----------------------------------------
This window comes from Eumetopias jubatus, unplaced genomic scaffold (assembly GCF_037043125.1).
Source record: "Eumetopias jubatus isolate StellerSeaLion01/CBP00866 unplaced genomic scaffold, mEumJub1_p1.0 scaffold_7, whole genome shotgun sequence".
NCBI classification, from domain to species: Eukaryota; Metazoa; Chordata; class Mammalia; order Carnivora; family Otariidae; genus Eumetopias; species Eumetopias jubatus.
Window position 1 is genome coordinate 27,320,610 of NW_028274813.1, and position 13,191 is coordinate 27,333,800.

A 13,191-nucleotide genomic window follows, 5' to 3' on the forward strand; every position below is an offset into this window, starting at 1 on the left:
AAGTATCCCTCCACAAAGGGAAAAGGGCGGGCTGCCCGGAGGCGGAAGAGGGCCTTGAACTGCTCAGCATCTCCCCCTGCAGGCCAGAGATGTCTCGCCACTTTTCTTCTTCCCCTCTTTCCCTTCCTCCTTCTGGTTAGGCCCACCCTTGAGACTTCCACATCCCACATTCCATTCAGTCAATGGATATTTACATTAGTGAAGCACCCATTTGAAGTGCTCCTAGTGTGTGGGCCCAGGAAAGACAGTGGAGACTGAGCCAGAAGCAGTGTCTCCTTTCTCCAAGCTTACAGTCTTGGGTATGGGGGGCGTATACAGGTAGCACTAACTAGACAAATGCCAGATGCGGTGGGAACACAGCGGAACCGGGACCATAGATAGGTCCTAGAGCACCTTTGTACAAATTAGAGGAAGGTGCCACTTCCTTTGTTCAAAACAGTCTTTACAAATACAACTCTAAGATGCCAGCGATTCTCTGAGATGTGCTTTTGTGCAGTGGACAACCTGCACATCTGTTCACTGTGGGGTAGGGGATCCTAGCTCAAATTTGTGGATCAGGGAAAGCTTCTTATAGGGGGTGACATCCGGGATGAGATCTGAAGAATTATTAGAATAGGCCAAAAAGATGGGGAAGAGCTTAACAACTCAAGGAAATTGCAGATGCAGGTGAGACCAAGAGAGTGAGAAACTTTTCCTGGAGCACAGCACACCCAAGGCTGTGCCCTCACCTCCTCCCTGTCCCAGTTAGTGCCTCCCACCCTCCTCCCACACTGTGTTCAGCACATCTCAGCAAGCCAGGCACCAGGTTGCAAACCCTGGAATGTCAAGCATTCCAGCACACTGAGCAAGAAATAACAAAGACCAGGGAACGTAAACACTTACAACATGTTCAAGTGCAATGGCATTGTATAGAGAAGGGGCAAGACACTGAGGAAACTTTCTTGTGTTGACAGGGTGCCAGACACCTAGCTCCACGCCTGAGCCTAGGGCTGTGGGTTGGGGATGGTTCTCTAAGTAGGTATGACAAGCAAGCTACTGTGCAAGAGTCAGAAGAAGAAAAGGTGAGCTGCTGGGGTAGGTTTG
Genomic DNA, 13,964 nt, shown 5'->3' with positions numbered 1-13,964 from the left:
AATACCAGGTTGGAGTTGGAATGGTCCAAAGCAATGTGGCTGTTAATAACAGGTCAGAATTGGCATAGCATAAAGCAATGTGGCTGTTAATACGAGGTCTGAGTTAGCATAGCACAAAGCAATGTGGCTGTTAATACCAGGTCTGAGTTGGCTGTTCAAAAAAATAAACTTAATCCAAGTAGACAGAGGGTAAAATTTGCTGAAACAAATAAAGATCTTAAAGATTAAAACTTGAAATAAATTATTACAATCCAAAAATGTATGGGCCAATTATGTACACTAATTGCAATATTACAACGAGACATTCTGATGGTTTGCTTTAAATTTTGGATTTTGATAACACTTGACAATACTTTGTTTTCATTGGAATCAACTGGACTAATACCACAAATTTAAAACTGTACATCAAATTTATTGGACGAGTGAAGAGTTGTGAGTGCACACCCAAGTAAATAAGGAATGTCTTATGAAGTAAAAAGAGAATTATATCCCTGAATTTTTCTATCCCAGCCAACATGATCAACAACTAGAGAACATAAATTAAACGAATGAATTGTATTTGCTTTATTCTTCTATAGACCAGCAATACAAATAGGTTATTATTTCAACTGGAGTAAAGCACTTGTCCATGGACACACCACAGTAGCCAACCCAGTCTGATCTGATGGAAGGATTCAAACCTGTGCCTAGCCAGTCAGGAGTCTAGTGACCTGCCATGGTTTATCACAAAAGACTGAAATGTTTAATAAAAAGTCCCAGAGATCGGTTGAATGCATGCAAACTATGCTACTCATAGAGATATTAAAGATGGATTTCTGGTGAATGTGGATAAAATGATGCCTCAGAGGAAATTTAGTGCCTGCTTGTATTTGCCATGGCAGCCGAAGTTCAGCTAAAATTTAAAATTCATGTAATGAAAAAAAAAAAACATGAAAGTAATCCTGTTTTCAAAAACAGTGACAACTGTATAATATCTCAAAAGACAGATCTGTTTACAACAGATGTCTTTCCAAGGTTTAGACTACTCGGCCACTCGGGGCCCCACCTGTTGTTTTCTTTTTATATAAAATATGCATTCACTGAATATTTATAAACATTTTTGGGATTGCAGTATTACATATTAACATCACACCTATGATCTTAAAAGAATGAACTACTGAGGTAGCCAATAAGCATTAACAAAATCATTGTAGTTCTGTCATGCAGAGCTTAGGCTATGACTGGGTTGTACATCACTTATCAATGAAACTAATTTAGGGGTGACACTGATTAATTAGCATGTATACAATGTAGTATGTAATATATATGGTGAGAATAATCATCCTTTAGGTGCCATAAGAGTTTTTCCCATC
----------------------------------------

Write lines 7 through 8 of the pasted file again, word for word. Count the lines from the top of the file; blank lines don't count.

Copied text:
Genomic DNA, 13,964 nt, shown 5'->3' with positions numbered 1-13,964 from the left:
AATACCAGGTTGGAGTTGGAATGGTCCAAAGCAATGTGGCTGTTAATAACAGGTCAGAATTGGCATAGCATAAAGCAATGTGGCTGTTAATACGAGGTCTGAGTTAGCATAGCACAAAGCAATGTGGCTGTTAATACCAGGTCTGAGTTGGCTGTTCAAAAAAATAAACTTAATCCAAGTAGACAGAGGGTAAAATTTGCTGAAACAAATAAAGATCTTAAAGATTAAAACTTGAAATAAATTATTACAATCCAAAAATGTATGGGCCAATTATGTACACTAATTGCAATATTACAACGAGACATTCTGATGGTTTGCTTTAAATTTTGGATTTTGATAACACTTGACAATACTTTGTTTTCATTGGAATCAACTGGACTAATACCACAAATTTAAAACTGTACATCAAATTTATTGGACGAGTGAAGAGTTGTGAGTGCACACCCAAGTAAATAAGGAATGTCTTATGAAGTAAAAAGAGAATTATATCCCTGAATTTTTCTATCCCAGCCAACATGATCAACAACTAGAGAACATAAATTAAACGAATGAATTGTATTTGCTTTATTCTTCTATAGACCAGCAATACAAATAGGTTATTATTTCAACTGGAGTAAAGCACTTGTCCATGGACACACCACAGTAGCCAACCCAGTCTGATCTGATGGAAGGATTCAAACCTGTGCCTAGCCAGTCAGGAGTCTAGTGACCTGCCATGGTTTATCACAAAAGACTGAAATGTTTAATAAAAAGTCCCAGAGATCGGTTGAATGCATGCAAACTATGCTACTCATAGAGATATTAAAGATGGATTTCTGGTGAATGTGGATAAAATGATGCCTCAGAGGAAATTTAGTGCCTGCTTGTATTTGCCATGGCAGCCGAAGTTCAGCTAAAATTTAAAATTCATGTAATGAAAAAAAAAAAACATGAAAGTAATCCTGTTTTCAAAAACAGTGACAACTGTATAATATCTCAAAAGACAGATCTGTTTACAACAGATGTCTTTCCAAGGTTTAGACTACTCGGCCACTCGGGGCCCCACCTGTTGTTTTCTTTTTATATAAAATATGCATTCACTGAATATTTATAAACATTTTTGGGATTGCAGTATTACATATTAACATCACACCTATGATCTTAAAAGAATGAACTACTGAGGTAGCCAATAAGCATTAACAAAATCATTGTAGTTCTGTCATGCAGAGCTTAGGCTATGACTGGGTTGTACATCACTTATCAATGAAACTAATTTAGGGGTGACACTGATTAATTAGCATGTATACAATGTAGTATGTAATATATATGGTGAGAATAATCATCCTTTAGGTGCCATAAGAGTTTTTCCCATC